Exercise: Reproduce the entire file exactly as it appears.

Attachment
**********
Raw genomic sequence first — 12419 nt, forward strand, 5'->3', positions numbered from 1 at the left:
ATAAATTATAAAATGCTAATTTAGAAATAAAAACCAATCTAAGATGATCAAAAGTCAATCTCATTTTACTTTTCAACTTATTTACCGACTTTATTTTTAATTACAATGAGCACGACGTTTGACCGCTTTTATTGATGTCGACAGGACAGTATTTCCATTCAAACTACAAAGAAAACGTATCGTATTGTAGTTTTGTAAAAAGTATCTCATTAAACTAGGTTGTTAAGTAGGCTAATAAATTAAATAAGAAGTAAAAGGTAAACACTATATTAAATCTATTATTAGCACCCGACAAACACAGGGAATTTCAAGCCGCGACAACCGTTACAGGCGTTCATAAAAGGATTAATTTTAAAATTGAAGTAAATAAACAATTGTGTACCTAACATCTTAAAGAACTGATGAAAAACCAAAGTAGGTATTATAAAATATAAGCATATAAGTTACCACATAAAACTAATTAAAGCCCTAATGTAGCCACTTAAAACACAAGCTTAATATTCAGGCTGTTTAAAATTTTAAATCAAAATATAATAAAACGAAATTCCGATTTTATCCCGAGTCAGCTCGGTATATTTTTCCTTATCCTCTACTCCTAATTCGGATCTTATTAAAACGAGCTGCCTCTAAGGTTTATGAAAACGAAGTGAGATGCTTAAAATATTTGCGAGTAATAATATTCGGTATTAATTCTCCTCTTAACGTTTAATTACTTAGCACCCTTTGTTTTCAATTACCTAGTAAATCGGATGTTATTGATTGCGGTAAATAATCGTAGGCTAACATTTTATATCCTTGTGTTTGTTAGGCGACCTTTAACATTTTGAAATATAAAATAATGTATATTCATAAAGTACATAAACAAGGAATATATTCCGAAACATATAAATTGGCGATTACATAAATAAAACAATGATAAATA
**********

Raw genomic sequence first — 12419 nt, forward strand, 5'->3', positions numbered from 1 at the left:
ATAAATTATAAAATGCTAATTTAGAAATAAAAACCAATCTAAGATGATCAAAAGTCAATCTCATTTTACTTTTCAACTTATTTACCGACTTTATTTTTAATTACAATGAGCACGACGTTTGACCGCTTTTATTGATGTCGACAGGACAGTATTTCCATTCAAACTACAAAGAAAACGTATCGTATTGTAGTTTTGTAAAAAGTATCTCATTAAACTAGGTTGTTAAGTAGGCTAATAAATTAAATAAGAAGTAAAAGGTAAACACTATATTAAATCTATTATTAGCACCCGACAAACACAGGGAATTTCAAGCCGCGACAACCGTTACAGGCGTTCATAAAAGGATTAATTTTAAAATTGAAGTAAATAAACAATTGTGTACCTAACATCTTAAAGAACTGATGAAAAACCAAAGTAGGTATTATAAAATATAAGCATATAAGTTACCACATAAAACTAATTAAAGCCCTAATGTAGCCACTTAAAACACAAGCTTAATATTCAGGCTGTTTAAAATTTTAAATCAAAATATAATAAAACGAAATTCCGATTTTATCCCGAGTCAGCTCGGTATATTTTTCCTTATCCTCTACTCCTAATTCGGATCTTATTAAAACGAGCTGCCTCTAAGGTTTATGAAAACGAAGTGAGATGCTTAAAATATTTGCGAGTAATAATATTCGGTATTAATTCTCCTCTTAACGTTTAATTACTTAGCACCCTTTGTTTTCAATTACCTAGTAAATCGGATGTTATTGATTGCGGTAAATAATCGTAGGCTAACATTTTATATCCTTGTGTTTGTTAGGCGACCTTTAACATTTTGAAATATAAAATAATGTATATTCATAAAGTACATAAACAAGGAATATATTCCGAAACATATAAATTGGCGATTACATAAATAAAACAATGATAAATA